Stress, our invisible twin


Last night, I watched the documentary Stress: Killer of a Portrait. If you have an access to Netflix, you will be able to find this documentary by Robert Sapoltsky, a neurobiologist. It amazed me how stress is really affecting the longevity and quality of the human life.
According to the excerpt from the documentary:

“All of us have a personal relationship with stress. But only few of us know it operates within us.”

I found this link on YouTube: complete video of the documentary Stress: Killers of a portrait

When we think of stress, we often think of adrenaline or the flight or fight hormone. Back in our ancestral age, this is the same hormonal response our body reacts in response to any threat from any danger such as wild animals trying to prey on us.

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This is also the same hormonal response we get during the feeling of excitement such as driving cars fast, riding roller coaster, doing some stunts, bungee jumping, etc. In short, adrenaline’s primary purpose is our survival. The human body is a smart, complex system. Our body is an ultimate survival machine. It protects us from being eaten or being starved to death. Remember, way back then during the Paleolithic era or during the war, food scarcity was a very huge problem.

People can react to a stressor in different ways. For instance, if an individual perceives the stressor as a challenge to his/her control of a situation, norepinephrine, the “fight ” hormone is predominantly released. And, if the stress arousal increases and a possible loss of control is felt by the individual, then epinephrine, another “flight/anxiety” hormone is released.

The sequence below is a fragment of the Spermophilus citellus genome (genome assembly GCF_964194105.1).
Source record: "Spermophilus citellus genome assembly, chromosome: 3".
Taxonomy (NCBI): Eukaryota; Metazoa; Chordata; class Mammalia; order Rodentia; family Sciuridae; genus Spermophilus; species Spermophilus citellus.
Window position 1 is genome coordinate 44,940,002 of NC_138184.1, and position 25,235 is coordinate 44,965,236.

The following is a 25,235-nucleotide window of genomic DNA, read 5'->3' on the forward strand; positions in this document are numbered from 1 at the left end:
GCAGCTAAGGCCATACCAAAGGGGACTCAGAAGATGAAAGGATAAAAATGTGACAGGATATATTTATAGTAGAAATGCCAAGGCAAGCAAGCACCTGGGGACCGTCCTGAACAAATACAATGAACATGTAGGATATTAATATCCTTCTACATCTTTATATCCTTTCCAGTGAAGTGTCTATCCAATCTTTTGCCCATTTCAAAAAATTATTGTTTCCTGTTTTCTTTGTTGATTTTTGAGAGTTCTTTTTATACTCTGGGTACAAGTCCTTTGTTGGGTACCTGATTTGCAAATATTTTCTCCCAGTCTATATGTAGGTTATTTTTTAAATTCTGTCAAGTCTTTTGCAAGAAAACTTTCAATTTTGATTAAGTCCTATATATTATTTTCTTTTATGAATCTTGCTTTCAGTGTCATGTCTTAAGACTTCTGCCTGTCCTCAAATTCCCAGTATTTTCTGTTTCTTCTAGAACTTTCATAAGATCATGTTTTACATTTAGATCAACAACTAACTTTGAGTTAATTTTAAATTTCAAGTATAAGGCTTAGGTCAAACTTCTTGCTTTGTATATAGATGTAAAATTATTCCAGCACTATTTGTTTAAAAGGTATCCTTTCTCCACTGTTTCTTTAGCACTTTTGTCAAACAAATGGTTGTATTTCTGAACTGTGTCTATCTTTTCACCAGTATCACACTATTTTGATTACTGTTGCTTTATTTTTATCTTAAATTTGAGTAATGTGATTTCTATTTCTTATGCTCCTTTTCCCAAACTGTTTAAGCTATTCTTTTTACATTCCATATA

When the stress is prolonged and seen as hopeless, the individual becomes more distressed and feels defeated. This activates the hypothalamus in the brain. What follows is a cascade of hormonal pathways resulting in the final release of cortisol from the adrenal cortex of the kidney.

The brain has the ability to selectively activate the fight, flight, or defeat responses. This usually occurs in day to day living when an individual perceives his/her hassles as a challenge to control or a loss of control. Although the stress pathways work together, they each can uniquely affect the function of bodily processes. For instance, the “fight” or “flight” stress responses cause the heart to beat faster and harder as well as release more free fatty acids (disassembled triglycerides) into the blood. The “defeat” response stress pathway can lead to enhanced lipogenesis (fat creation), visceral obesity (deep abdominal obesity), breakdown of tissues, and suppression of the immune system.

If you read all my previous blogs, I endlessly mentioned about the importance of the first law of thermodynamics which is calories in = calories out. However, this law only applies to the total body weight but not necessarily to it’s subcomponents. So you may be wandering if what’s going on? This is the reason why I am writing this blog because since our body is a complex system, there are constant biochemical changes that happens in our body and stress is one of those factor/s that affects our body composition.